The Good Values
Ryan Williams, RB45 – Williams hasn’t proven a thing in the NFL. So why is he on the undervalued list? One, Beanie Wells is always an injury risk, and as of writing this, Wells’s knees are still bothering him. Two, Williams has the pedigree as a 2nd round draft pick before his knee injury. Three, relative value. As an RB45, Williams is an RB4/5 in a standard PPR 12 teamer. At that point, you want upside or clear backups to injury risks, and Williams is both. Guys drafted in front of him include Peyton Hillis and Pierre Thomas.
Shane Vereen, RB55 – So you’re telling me a talented, young running back with an opportunity for 10-15 touches a game is being drafted as the 55th running back off the board right now? By all accounts, Vereen is over the hamstring injury that plagued him last year, and it’s well documented that Bill Belichick uses RBs liberally throughout games. Most people assume Stevan Ridley will be the de facto RB1 in New England with BenJarvus Green-Ellis gone, but don’t be shocked if there really is no de facto RB1. Vereen has been running with the first team in OTAs, and the guess here is that Ridley/Vereen will be a 2 headed combo with Danny Woodhead in on some 3rds and Joseph Addai in to pass block. But at RB55, you take the talent and situation and hope for the best.
Jay Cutler, QB16 – Apparently Cam Newton has everyone thinking every rookie QB is going to light the world on fire, because Cutler is being drafted behind both Robert Griffin and Andrew Luck (not to mention Carson Palmer). I understand the propensity for him to get dinged up given that awful offensive line, but adding Brandon Marshall and Alshon Jeffery should help him immensely. Remember, when Cutler and Marshall were last together, the two had great rapport and routinely had solid games. It’s also worth remembering Cutler is only a few years removed from a 3,700 yard, 27 touchdown 2009 season, and that was with junk all around him.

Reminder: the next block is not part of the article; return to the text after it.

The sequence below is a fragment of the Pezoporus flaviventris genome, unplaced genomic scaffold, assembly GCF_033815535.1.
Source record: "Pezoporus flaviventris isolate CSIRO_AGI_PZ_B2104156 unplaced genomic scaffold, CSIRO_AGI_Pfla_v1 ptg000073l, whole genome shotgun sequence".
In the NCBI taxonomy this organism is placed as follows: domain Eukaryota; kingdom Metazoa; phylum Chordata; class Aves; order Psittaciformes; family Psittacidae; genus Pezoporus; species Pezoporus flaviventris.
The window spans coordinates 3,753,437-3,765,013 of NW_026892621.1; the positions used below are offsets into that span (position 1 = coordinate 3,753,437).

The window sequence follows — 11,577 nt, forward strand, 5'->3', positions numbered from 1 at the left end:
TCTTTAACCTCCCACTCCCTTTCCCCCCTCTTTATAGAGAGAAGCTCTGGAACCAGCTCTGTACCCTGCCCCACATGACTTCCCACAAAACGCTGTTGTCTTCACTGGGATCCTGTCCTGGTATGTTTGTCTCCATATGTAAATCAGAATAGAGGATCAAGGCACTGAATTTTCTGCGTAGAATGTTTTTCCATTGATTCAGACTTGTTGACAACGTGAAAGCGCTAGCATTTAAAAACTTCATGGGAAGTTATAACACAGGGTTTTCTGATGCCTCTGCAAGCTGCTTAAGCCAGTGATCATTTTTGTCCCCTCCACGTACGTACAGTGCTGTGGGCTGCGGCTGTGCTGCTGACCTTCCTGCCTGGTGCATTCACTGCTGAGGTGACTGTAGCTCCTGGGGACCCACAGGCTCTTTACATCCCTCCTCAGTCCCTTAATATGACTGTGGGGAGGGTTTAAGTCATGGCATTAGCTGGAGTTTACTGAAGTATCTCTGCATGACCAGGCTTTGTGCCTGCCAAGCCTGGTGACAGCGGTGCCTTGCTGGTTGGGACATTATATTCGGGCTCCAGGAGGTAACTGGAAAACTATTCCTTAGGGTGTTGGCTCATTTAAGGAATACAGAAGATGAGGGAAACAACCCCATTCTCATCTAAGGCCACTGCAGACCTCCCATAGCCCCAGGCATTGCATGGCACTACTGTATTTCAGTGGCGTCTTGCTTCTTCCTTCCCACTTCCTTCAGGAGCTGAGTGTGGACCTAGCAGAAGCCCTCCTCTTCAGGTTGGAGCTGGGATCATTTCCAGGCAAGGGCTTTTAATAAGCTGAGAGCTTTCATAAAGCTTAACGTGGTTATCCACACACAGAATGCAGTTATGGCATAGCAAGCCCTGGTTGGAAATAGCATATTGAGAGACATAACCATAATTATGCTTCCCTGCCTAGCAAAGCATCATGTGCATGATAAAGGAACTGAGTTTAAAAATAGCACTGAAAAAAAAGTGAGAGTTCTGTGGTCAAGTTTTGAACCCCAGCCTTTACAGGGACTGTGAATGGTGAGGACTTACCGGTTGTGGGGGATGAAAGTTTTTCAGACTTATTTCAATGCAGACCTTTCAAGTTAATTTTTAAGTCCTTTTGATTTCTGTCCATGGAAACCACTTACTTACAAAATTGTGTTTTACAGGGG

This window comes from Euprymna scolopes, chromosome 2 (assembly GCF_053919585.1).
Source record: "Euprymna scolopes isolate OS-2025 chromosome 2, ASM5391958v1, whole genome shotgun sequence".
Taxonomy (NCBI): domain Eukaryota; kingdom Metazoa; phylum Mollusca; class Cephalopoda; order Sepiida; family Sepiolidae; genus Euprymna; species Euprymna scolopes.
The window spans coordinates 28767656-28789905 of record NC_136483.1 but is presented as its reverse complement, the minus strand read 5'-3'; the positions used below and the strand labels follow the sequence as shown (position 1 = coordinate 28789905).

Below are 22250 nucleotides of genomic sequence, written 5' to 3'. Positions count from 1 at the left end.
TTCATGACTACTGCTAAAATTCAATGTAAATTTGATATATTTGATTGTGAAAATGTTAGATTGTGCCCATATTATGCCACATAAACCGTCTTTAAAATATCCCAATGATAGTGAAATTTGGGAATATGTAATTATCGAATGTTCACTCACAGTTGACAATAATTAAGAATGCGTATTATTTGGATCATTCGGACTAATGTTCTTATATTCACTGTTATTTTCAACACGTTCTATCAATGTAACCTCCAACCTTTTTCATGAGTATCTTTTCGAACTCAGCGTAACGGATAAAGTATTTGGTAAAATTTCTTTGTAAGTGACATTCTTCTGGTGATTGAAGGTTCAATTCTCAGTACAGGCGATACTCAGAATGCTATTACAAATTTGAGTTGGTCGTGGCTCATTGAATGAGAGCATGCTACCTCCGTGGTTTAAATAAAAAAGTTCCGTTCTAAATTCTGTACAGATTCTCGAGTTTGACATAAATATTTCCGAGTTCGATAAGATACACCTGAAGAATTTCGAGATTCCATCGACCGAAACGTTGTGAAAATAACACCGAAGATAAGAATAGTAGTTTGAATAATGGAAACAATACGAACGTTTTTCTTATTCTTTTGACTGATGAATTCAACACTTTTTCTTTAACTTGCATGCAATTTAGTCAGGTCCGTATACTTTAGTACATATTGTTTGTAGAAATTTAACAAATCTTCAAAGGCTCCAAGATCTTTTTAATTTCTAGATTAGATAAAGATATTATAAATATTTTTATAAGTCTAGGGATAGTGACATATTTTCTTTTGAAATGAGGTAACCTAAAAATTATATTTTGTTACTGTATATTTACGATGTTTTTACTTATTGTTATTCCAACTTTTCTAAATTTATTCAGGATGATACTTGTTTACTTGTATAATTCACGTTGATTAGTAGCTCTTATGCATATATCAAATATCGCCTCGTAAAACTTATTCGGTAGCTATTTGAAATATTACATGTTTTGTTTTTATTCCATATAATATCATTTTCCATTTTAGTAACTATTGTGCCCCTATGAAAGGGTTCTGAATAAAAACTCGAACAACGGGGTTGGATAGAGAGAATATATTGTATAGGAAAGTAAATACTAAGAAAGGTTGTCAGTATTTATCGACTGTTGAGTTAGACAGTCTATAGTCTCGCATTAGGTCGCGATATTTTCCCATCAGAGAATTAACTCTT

Jeremy Maclin, WR23 – In 2011, Maclin was sick, hurt, you name it, and still put up a respectable 59/859/5 line. Not good, but not awful. However, just 2 years ago, Maclin was a guy who hit over 1,000 yards and 10 touchdowns. He’s apparently healthy this year, has had more time to work with Mike Vick, and as a 6th round pick on average being drafted as an extremely backend WR2 or high end WR3, he’s well worth the risk. Maclin had more redzone targets than anyone except Brent Celek on the Eagles last year despite the limited snaps, and his per-game averages over a full season still net him with a 78/1060/6 line. If he falls in your draft, snag him as a WR2 and be happy.
Brandon Lloyd, WR29 – Tell your commissioners to move your drafts up, because I have a feeling that as we get closer to the season, Lloyd will be drafted higher and higher. All reports are that he’s been a monster in the offseason, understands the routes because of his previous connection with Josh McDaniels, and fits right into the system. Despite the stiff competition for targets in New England, keep in mind that New England’s second best WR last year, Deion Branch, posted a 51/702/5 line. Is it that inconceivable to think that Lloyd can catch even 1 more ball per game than Branch given the talent discrepancy there? If so, we start inch closer to a 70/1000/6 type campaign, and you’ll take that in two seconds from your WR3. Steal him before the rest of the crowd catches on.